BMW i3 Owners Choice and Owners Choice With Flex Explained By BMW Finance General Manager


Finalized BMW i3 Finance Details

Finalized BMW i3 Finance Details

With the US launch of the BMW i3 comes several lease/purchase options, including one (Owners Choice with Flex) that’s entirely new to BMW.

As the graphic above shows, BMW has released its finalized lease/purchase options for the BMW i3, though both Owners Choice and Owners Choice with Flex are so confusing that we figure we not let an expert chime in to try to clear up some of the details.

First, let us point out that BMW has modified is i3 rates, residuals and balloons since we first broke news of the “preliminary” figures.  There are some changes, so look over both the finalized figures (above) and preliminary figures (below) before proceeding.

Here's a Look at the Previously Released i3 Preliminary Finance/Lease Document

Here’s a Look at the Previously Released i3 Preliminary Finance/Lease Document

Mike van Bemmel, general manager of sales analytics for BMW’s captive finance company, tires to explain the i3’s confusing Owners Choice with Flex to Automotive News, which the news outlets paraphrased as follows:

“Under the new feature, called OwnersChoice with Flex, BMW Group Financial Services will advance BMW i3 customers up to $7,500 in anticipation of the tax credit.”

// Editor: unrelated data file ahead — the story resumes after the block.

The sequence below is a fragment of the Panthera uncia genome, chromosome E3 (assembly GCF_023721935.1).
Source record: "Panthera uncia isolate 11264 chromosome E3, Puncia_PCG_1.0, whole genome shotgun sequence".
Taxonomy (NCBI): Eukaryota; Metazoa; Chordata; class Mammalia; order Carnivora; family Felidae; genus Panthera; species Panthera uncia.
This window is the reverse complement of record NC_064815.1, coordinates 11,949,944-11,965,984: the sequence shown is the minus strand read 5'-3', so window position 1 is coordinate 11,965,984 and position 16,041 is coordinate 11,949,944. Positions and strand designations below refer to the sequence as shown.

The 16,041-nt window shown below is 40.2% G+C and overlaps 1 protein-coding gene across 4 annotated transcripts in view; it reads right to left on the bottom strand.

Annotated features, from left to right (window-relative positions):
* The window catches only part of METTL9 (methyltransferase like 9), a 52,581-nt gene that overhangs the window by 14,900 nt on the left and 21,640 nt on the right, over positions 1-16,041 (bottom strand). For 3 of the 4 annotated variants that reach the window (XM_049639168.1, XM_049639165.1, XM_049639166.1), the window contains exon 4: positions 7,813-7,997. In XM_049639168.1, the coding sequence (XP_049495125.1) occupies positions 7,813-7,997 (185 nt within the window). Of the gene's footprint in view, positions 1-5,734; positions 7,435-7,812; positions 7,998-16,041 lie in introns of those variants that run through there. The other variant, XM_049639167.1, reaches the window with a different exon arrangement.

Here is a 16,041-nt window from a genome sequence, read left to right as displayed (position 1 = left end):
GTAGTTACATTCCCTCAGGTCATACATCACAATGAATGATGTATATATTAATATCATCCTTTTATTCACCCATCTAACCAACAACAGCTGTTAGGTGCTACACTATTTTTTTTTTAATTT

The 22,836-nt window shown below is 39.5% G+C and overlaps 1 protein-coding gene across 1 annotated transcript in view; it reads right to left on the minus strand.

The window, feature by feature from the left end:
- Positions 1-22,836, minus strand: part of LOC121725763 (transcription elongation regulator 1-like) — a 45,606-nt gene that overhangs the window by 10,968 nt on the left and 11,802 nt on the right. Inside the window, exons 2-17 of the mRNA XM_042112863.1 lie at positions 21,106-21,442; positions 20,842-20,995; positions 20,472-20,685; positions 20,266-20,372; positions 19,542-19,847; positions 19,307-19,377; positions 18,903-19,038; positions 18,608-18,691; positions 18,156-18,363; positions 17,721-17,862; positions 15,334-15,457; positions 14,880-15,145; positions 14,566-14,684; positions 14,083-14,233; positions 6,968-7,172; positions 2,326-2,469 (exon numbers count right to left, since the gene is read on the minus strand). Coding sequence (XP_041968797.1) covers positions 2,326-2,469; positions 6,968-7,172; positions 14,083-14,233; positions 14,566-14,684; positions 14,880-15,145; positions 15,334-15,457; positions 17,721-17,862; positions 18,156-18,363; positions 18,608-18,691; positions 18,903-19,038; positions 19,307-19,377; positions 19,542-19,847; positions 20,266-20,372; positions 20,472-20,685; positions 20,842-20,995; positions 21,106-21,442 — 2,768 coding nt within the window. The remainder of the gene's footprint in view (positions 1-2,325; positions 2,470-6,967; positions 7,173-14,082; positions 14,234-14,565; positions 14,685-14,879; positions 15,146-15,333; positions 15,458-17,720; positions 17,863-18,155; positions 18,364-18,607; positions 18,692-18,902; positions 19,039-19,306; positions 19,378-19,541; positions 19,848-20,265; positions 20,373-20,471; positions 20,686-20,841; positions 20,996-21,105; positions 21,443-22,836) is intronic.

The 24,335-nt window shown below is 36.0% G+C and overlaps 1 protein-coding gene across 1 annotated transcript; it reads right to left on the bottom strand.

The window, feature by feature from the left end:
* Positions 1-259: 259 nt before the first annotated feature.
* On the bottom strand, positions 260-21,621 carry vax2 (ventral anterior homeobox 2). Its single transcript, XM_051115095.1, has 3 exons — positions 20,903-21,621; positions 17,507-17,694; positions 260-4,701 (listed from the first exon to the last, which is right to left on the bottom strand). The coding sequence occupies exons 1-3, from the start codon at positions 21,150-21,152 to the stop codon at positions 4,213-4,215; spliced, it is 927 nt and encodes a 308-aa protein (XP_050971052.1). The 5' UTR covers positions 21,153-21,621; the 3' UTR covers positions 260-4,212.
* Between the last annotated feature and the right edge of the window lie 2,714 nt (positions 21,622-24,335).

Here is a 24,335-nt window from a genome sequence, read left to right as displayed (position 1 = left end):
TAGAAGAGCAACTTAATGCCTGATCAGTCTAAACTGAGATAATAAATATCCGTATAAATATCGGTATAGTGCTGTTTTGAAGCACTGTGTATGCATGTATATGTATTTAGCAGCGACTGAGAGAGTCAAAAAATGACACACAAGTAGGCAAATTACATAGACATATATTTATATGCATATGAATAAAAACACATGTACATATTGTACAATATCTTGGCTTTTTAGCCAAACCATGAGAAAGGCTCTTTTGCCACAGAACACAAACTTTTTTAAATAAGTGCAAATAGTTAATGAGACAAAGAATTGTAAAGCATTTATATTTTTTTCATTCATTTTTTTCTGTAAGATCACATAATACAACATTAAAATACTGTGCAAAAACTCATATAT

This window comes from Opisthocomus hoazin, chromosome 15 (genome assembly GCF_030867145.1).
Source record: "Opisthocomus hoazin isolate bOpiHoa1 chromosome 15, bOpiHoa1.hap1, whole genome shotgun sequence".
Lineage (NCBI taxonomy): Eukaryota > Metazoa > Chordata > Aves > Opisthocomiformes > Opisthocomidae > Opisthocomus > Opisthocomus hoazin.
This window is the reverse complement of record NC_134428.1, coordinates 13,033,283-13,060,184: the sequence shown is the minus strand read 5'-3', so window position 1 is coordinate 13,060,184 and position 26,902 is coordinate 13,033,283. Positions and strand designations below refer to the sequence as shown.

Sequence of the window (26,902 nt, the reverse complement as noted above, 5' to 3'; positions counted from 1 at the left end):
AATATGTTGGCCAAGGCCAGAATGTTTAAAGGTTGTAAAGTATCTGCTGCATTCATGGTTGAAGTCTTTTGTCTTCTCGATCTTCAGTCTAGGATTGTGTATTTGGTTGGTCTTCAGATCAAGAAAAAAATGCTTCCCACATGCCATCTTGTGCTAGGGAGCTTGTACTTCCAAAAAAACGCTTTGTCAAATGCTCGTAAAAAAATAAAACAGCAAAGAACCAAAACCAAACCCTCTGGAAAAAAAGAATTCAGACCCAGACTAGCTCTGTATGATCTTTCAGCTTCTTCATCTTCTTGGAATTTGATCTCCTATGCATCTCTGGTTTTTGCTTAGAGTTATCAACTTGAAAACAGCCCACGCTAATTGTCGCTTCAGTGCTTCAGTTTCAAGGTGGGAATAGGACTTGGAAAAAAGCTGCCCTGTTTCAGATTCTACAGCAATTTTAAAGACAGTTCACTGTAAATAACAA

“The amount — which the customer has to repay at the end of the plan’s term, which is typically 36 months — is applied to the balloon note, which serves to reduce the customer’s monthly payment.”

“In a balloon note, the balloon note amount is analogous to the residual value in that a higher balloon note means a lower monthly payment.”

Okay, but BMW’s balloon note works differently, says van Bemmel.

“There are balloon products on the market that do not provide a walk-away option. In other words, the customer has to pay off the balloon or refinance the balloon.  OwnersChoice and OwnersChoice with Flex are different than these products as both products provide the customer with a walk-away option.”

Confused yet?  As van Bemmel points out, Owners Choice allows the i3 buyer to simply return the car at the end of the term and walk away:

“In other words, returning the vehicle to us at the end of term satisfies the balloon they owe us.”

But Owners Choice with Flex is different.  As Automotive News states:

“Unique to the BMW i3 will be OwnersChoice with Flex, the “flex” part being the customer’s ability to add another $7,500 to the balloon note. Over a typical 36-month term, a $7,500 reduction works out to reducing the payment by $208 per month. That helps make balloon note payments competitive with a lease payment.”

“Customers who opt for OwnersChoice with Flex must repay the flex amount at the end of term, whether they purchase the car and keep it or turn the car in.”

Now you’re surely confused, right?

Here’s our advice: Avoid these two overly complicated options and instead either straight up buy the BMW i3 or pay $700-plus per month to go with the traditional lease deal.  Just buy it.  That’s the most logical and financially sound option here.

Source: Automotive News